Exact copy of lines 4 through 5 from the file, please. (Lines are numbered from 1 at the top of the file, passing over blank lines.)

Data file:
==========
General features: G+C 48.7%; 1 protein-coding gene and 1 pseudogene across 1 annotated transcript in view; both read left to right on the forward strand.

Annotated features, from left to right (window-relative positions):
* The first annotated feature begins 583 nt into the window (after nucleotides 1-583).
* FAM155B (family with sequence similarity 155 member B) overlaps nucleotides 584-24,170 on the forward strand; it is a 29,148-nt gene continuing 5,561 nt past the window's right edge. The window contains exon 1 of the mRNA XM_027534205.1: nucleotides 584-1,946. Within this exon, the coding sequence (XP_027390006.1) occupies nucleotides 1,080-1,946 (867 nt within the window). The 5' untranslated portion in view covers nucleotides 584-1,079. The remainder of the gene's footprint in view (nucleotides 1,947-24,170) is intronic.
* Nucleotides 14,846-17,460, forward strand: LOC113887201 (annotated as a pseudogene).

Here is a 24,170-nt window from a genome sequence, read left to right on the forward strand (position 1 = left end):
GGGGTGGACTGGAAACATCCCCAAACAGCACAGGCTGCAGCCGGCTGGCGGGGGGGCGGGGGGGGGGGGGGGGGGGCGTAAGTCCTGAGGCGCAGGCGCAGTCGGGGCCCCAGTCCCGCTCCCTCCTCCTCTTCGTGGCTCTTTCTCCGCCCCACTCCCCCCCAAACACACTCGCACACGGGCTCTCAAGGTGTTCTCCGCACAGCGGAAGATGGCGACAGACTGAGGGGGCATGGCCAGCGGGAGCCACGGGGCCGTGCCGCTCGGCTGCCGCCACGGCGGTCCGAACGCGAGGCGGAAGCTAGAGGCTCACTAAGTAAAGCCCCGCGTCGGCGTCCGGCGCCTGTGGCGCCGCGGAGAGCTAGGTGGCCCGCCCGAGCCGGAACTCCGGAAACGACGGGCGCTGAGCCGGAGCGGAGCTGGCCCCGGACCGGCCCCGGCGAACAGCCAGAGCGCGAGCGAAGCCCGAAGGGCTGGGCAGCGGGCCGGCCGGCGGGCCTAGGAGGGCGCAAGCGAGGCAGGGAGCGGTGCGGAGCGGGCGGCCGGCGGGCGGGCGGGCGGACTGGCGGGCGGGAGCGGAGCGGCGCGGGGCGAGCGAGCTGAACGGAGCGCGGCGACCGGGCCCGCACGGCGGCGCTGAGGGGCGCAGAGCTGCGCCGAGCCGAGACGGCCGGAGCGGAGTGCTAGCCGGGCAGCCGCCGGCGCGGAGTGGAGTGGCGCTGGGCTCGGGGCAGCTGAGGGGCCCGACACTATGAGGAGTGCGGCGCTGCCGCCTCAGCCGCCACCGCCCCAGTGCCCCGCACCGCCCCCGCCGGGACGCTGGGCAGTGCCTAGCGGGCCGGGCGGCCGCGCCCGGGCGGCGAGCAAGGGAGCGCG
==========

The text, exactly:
* FAM155B (family with sequence similarity 155 member B) overlaps nucleotides 584-24,170 on the forward strand; it is a 29,148-nt gene continuing 5,561 nt past the window's right edge. The window contains exon 1 of the mRNA XM_027534205.1: nucleotides 584-1,946. Within this exon, the coding sequence (XP_027390006.1) occupies nucleotides 1,080-1,946 (867 nt within the window). The 5' untranslated portion in view covers nucleotides 584-1,079. The remainder of the gene's footprint in view (nucleotides 1,947-24,170) is intronic.
* Nucleotides 14,846-17,460, forward strand: LOC113887201 (annotated as a pseudogene).